[Tagging] Route node roles - was Re: Feature Proposal - RFC - hiking_trail_relation_roles

Kevin Kenny kevin.b.kenny at gmail.com
Tue Dec 10 02:11:24 UTC 2019


On Mon, Dec 9, 2019 at 5:25 PM Warin <61sundowner at gmail.com> wrote:
> There are checkpoints that are used for safety. These are checked by search and rescue services when people are overdue, or tracks get closed by fires or very bad weather. They are not tourist 'look at me, this what I have done' type things... but thing to prevent death.

On Mon, Dec 9, 2019 at 8:17 PM Tod Fitch <tod at fitchfamily.org> wrote:
> With respect to nodes on hiking routes, many (most? all?) the trailheads for trails heading into officially designated wilderness areas near me have a sign-in station. Usually a sign and a weather resistant box with a notebook or clipboard in it where you are required to sign in with your party’s size, intended route, etc. That serves two purposes: 1) It helps track the use of the area for official reports, funding, etc. And 2) it is checked when people are reported missing or overdue to aid in the search effort. I am not sure if this counts as a “check point” as being discussed, but it is a useful thing to map.

I'm pretty sure that's what Warin was talking about. I know it's what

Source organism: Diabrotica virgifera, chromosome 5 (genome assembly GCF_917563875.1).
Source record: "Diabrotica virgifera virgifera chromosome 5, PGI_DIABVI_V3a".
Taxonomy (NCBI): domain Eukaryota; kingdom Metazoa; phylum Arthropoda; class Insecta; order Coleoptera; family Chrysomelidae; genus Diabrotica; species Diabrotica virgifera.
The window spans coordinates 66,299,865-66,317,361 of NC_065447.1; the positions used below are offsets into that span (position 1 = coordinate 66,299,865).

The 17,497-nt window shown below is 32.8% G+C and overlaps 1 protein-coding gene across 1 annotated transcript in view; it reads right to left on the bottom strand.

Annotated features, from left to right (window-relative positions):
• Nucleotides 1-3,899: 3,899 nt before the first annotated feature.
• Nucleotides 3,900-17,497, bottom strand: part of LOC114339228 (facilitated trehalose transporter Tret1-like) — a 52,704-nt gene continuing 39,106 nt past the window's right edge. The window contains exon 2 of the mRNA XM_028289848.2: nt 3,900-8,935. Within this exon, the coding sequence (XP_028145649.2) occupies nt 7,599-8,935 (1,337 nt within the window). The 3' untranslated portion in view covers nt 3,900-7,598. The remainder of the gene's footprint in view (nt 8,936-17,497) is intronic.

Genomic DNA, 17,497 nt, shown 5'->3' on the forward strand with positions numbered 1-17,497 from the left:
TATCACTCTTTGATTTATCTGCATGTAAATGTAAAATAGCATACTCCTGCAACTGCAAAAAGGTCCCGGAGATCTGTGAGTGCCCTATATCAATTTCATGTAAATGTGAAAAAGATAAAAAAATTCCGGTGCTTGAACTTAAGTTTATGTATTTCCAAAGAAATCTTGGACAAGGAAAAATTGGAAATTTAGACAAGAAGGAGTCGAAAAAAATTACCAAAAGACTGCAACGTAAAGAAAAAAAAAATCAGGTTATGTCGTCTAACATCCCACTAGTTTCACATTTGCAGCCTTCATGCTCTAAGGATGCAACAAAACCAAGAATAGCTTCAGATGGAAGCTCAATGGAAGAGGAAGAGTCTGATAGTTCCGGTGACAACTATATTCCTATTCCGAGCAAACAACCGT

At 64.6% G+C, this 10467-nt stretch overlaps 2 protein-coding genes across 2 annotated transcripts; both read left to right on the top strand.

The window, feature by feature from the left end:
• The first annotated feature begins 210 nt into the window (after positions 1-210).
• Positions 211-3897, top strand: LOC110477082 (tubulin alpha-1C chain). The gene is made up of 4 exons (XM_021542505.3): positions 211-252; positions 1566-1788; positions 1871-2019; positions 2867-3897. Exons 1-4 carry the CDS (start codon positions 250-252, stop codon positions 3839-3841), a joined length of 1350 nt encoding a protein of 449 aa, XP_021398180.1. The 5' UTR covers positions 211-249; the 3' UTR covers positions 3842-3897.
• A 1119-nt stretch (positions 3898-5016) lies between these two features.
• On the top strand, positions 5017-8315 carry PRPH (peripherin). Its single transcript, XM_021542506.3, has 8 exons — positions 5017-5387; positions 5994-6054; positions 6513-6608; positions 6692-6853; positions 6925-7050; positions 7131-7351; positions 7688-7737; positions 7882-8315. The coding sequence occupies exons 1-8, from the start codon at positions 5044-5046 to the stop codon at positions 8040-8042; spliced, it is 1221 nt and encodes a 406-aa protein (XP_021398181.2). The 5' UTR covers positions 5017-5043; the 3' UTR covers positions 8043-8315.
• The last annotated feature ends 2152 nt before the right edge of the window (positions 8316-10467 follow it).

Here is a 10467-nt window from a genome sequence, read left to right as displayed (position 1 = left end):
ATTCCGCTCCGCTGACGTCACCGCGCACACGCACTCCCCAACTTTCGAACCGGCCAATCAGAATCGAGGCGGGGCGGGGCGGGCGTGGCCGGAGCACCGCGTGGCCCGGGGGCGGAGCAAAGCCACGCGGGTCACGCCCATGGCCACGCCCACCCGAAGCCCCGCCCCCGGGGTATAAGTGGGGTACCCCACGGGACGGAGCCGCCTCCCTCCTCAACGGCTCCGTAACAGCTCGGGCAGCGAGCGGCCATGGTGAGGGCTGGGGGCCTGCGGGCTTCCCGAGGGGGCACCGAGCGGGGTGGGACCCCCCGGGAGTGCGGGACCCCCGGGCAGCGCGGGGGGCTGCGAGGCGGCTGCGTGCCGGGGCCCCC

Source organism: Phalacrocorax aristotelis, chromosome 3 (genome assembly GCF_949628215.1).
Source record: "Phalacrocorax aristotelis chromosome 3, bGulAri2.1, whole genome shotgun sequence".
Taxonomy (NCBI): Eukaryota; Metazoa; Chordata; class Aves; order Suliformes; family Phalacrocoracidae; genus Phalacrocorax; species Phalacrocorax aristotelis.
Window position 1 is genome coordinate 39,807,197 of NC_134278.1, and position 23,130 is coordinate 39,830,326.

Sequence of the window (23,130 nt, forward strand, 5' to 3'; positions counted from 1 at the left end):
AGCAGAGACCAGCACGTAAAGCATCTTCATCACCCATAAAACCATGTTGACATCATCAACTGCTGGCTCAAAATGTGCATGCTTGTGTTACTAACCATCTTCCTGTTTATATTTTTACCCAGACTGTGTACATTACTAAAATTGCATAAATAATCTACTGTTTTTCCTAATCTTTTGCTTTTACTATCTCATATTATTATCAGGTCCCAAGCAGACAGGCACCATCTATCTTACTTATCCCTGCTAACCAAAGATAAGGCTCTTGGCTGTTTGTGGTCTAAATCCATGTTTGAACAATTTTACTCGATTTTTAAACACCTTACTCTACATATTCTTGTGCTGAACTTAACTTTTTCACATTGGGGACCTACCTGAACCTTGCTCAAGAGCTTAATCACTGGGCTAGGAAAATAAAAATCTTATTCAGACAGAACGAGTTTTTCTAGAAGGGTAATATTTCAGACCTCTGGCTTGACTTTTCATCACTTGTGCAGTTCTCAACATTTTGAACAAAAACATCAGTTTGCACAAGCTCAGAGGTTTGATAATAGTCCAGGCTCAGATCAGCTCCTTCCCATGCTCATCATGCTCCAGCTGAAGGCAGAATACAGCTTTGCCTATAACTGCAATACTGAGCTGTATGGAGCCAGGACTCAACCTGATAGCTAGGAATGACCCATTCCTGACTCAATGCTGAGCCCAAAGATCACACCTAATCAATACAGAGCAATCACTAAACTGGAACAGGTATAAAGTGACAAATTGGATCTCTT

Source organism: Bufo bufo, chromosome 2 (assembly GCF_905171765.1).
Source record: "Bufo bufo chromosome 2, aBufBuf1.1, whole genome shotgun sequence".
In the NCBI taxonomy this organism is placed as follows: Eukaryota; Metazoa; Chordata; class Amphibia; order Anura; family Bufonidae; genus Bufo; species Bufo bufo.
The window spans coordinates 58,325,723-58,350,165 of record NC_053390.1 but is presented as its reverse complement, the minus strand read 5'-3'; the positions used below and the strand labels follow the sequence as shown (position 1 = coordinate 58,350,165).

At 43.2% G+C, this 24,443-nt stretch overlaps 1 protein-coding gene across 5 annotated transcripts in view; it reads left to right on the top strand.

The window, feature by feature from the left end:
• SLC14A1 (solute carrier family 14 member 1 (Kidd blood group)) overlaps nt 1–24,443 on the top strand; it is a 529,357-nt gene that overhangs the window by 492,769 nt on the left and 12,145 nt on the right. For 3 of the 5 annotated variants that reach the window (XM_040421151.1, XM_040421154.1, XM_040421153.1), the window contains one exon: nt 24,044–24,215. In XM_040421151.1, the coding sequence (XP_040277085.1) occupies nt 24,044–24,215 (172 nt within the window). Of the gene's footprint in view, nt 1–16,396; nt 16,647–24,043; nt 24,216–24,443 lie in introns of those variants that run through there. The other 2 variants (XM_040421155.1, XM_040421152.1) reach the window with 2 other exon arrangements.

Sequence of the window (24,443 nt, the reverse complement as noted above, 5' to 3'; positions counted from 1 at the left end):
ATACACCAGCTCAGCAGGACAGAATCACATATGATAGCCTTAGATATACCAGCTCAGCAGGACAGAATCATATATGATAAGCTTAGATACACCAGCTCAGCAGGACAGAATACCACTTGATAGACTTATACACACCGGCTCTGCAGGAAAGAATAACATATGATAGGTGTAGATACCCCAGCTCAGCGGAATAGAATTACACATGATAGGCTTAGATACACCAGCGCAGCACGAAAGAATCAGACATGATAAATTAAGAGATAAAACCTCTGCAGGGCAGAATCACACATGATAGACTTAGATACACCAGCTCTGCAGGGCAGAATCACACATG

I meant by the 'mandatory' checkpoints that I mentioned in my part of
the world. I didn't mean 'mandatory to get credit for having completed
the route;' I meant 'mandatory in that you can be cited for an
administrative violation if you fail to sign in. It could even
escalate to a criminal offense if you endanger S&R by your failure to
sign in." Some in places where I hike have two-part 'trip tickets'
that you fill out; you bring one with you to prove you registered, and
leave the other part in a letterbox at the trailhead. I'd especially
like to see these mapped; I've had to delay trip starts while I've
driven to a ranger station to register, after finding that the road
crossing I intended to use as a start point didn't have the necessary
paperwork available.

In some of the larger wilderness areas, these registers appear not
only at trailheads, but at some intermediate interior points.
Typically they will be at most a day's journey apart for a hiker of
average ability. (Some of the trails in the Adirondacks have roadless
sections of 60+ km with no shorter way out than the trail.)

https://flickr.com/photos/cathdrwg/8254183730/ is a pretty typical
"middle of nowhere" register box.
https://flickr.com/photos/ke9tv/14061219093 shows one that's located
inside a lean-to (a sleeping shelter on the trail).
https://flickr.com/photos/ke9tv/14041151285/ is typical of the log
book you'll find inside. Don't be confused by the 'please' on the
'please register' sign. In the US, it's common for The Authorities to
phrase orders as polite requests,


-- 
73 de ke9tv/2, Kevin



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